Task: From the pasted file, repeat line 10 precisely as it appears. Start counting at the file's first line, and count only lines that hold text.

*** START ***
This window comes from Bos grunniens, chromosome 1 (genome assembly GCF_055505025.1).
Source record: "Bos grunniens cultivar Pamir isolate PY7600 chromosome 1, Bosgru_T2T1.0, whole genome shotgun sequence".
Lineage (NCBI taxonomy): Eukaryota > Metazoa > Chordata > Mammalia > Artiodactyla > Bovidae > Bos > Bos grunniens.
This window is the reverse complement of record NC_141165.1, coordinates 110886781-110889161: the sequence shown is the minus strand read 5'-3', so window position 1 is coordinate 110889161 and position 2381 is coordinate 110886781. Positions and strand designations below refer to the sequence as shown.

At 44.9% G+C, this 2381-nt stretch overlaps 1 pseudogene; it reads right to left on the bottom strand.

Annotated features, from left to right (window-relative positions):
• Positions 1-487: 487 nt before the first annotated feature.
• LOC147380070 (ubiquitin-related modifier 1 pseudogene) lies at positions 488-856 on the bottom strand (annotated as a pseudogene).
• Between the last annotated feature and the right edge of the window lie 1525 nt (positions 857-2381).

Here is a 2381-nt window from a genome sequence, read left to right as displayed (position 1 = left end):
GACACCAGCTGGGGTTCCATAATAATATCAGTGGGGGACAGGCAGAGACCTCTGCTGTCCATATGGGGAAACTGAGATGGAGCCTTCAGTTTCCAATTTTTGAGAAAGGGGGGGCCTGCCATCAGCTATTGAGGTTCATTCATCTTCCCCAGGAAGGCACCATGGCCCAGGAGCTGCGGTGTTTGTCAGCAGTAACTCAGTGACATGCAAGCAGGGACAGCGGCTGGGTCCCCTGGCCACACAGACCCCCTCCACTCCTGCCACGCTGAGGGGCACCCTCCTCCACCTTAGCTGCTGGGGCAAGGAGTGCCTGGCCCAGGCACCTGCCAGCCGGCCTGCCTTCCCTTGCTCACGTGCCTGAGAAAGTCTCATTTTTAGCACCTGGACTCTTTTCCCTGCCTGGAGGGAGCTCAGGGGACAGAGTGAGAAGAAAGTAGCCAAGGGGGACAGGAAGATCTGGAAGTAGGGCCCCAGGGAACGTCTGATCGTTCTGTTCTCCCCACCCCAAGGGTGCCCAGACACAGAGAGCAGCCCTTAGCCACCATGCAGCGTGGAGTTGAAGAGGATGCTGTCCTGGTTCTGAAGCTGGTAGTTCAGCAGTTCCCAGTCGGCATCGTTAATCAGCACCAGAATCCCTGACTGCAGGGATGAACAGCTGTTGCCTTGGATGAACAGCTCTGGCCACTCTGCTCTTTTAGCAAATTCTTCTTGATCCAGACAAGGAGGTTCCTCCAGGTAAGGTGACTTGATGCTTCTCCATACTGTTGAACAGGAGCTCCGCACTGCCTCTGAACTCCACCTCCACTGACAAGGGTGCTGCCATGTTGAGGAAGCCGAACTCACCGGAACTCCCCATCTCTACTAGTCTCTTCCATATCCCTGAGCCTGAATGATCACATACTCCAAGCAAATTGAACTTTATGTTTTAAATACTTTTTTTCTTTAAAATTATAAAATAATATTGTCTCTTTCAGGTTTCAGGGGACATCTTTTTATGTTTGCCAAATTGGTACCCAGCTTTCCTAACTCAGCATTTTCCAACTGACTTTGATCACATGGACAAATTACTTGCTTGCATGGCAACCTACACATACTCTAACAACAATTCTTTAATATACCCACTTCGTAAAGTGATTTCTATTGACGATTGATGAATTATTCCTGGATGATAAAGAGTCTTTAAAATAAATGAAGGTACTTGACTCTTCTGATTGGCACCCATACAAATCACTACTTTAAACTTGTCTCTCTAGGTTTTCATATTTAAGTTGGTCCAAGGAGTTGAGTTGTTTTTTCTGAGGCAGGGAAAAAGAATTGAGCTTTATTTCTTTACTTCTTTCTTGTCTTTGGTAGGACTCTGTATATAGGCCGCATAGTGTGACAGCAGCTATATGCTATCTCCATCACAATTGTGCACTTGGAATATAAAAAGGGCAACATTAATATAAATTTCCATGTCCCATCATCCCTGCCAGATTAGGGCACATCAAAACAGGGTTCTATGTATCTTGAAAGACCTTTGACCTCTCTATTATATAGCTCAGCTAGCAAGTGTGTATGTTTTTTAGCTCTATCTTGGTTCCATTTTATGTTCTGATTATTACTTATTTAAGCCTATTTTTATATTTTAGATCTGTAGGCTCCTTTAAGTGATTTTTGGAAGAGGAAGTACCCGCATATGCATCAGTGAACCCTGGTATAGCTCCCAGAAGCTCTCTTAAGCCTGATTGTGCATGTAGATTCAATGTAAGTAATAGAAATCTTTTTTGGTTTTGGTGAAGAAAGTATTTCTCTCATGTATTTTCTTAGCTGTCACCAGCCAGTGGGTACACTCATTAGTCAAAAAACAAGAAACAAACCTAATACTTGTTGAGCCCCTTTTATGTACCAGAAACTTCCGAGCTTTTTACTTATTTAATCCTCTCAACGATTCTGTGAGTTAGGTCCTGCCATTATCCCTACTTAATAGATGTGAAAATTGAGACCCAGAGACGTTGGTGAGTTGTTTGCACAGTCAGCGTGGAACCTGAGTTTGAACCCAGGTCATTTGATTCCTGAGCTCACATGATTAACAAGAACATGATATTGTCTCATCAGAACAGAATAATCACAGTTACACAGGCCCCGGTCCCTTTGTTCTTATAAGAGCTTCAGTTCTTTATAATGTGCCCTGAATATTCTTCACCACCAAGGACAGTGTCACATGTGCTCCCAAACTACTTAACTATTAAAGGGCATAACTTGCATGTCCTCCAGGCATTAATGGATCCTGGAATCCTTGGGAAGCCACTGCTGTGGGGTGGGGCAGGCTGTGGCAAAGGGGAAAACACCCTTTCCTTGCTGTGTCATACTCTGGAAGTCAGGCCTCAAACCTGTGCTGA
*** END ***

Here is a 2381-nt window from a genome sequence, read left to right as displayed (position 1 = left end):